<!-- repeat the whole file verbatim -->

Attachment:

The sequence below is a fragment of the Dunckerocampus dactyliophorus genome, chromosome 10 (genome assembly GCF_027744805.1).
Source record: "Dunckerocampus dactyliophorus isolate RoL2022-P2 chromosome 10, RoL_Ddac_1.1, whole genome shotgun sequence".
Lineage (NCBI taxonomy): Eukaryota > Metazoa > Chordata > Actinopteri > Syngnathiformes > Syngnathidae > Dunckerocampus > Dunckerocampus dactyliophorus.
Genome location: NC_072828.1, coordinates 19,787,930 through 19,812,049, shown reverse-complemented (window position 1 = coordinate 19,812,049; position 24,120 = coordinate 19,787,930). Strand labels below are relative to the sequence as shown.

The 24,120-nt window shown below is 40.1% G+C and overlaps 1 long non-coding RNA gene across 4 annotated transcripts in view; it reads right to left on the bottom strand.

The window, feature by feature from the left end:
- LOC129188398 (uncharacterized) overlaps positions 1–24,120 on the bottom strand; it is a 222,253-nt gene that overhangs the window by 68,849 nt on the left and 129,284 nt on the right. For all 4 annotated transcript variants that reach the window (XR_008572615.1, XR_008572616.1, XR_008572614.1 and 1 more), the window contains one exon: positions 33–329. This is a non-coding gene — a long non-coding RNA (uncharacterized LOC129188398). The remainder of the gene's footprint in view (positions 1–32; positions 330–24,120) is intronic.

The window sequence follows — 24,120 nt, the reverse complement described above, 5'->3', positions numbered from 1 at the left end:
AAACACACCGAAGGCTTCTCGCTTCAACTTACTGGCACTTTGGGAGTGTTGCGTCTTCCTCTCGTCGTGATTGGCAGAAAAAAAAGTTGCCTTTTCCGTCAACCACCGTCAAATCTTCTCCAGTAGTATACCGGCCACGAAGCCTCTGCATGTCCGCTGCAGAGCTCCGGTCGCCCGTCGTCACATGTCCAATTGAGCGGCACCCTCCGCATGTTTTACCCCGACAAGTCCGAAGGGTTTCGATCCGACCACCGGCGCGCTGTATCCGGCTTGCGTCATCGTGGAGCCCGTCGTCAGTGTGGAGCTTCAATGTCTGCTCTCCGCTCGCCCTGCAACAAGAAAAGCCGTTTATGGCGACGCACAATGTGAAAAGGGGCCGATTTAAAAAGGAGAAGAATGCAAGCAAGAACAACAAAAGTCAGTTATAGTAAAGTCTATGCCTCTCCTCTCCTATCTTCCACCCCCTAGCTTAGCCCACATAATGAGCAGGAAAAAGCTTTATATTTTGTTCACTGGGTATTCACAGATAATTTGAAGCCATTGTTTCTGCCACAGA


The sequence below is a fragment of the Dunckerocampus dactyliophorus genome, chromosome 10 (genome assembly GCF_027744805.1).
Source record: "Dunckerocampus dactyliophorus isolate RoL2022-P2 chromosome 10, RoL_Ddac_1.1, whole genome shotgun sequence".
Lineage (NCBI taxonomy): Eukaryota > Metazoa > Chordata > Actinopteri > Syngnathiformes > Syngnathidae > Dunckerocampus > Dunckerocampus dactyliophorus.
Genome location: NC_072828.1, coordinates 19,787,930 through 19,812,049, shown reverse-complemented (window position 1 = coordinate 19,812,049; position 24,120 = coordinate 19,787,930). Strand labels below are relative to the sequence as shown.

The 24,120-nt window shown below is 40.1% G+C and overlaps 1 long non-coding RNA gene across 4 annotated transcripts in view; it reads right to left on the bottom strand.

The window, feature by feature from the left end:
- LOC129188398 (uncharacterized) overlaps positions 1–24,120 on the bottom strand; it is a 222,253-nt gene that overhangs the window by 68,849 nt on the left and 129,284 nt on the right. For all 4 annotated transcript variants that reach the window (XR_008572615.1, XR_008572616.1, XR_008572614.1 and 1 more), the window contains one exon: positions 33–329. This is a non-coding gene — a long non-coding RNA (uncharacterized LOC129188398). The remainder of the gene's footprint in view (positions 1–32; positions 330–24,120) is intronic.

The window sequence follows — 24,120 nt, the reverse complement described above, 5'->3', positions numbered from 1 at the left end:
AAACACACCGAAGGCTTCTCGCTTCAACTTACTGGCACTTTGGGAGTGTTGCGTCTTCCTCTCGTCGTGATTGGCAGAAAAAAAAGTTGCCTTTTCCGTCAACCACCGTCAAATCTTCTCCAGTAGTATACCGGCCACGAAGCCTCTGCATGTCCGCTGCAGAGCTCCGGTCGCCCGTCGTCACATGTCCAATTGAGCGGCACCCTCCGCATGTTTTACCCCGACAAGTCCGAAGGGTTTCGATCCGACCACCGGCGCGCTGTATCCGGCTTGCGTCATCGTGGAGCCCGTCGTCAGTGTGGAGCTTCAATGTCTGCTCTCCGCTCGCCCTGCAACAAGAAAAGCCGTTTATGGCGACGCACAATGTGAAAAGGGGCCGATTTAAAAAGGAGAAGAATGCAAGCAAGAACAACAAAAGTCAGTTATAGTAAAGTCTATGCCTCTCCTCTCCTATCTTCCACCCCCTAGCTTAGCCCACATAATGAGCAGGAAAAAGCTTTATATTTTGTTCACTGGGTATTCACAGATAATTTGAAGCCATTGTTTCTGCCACAGA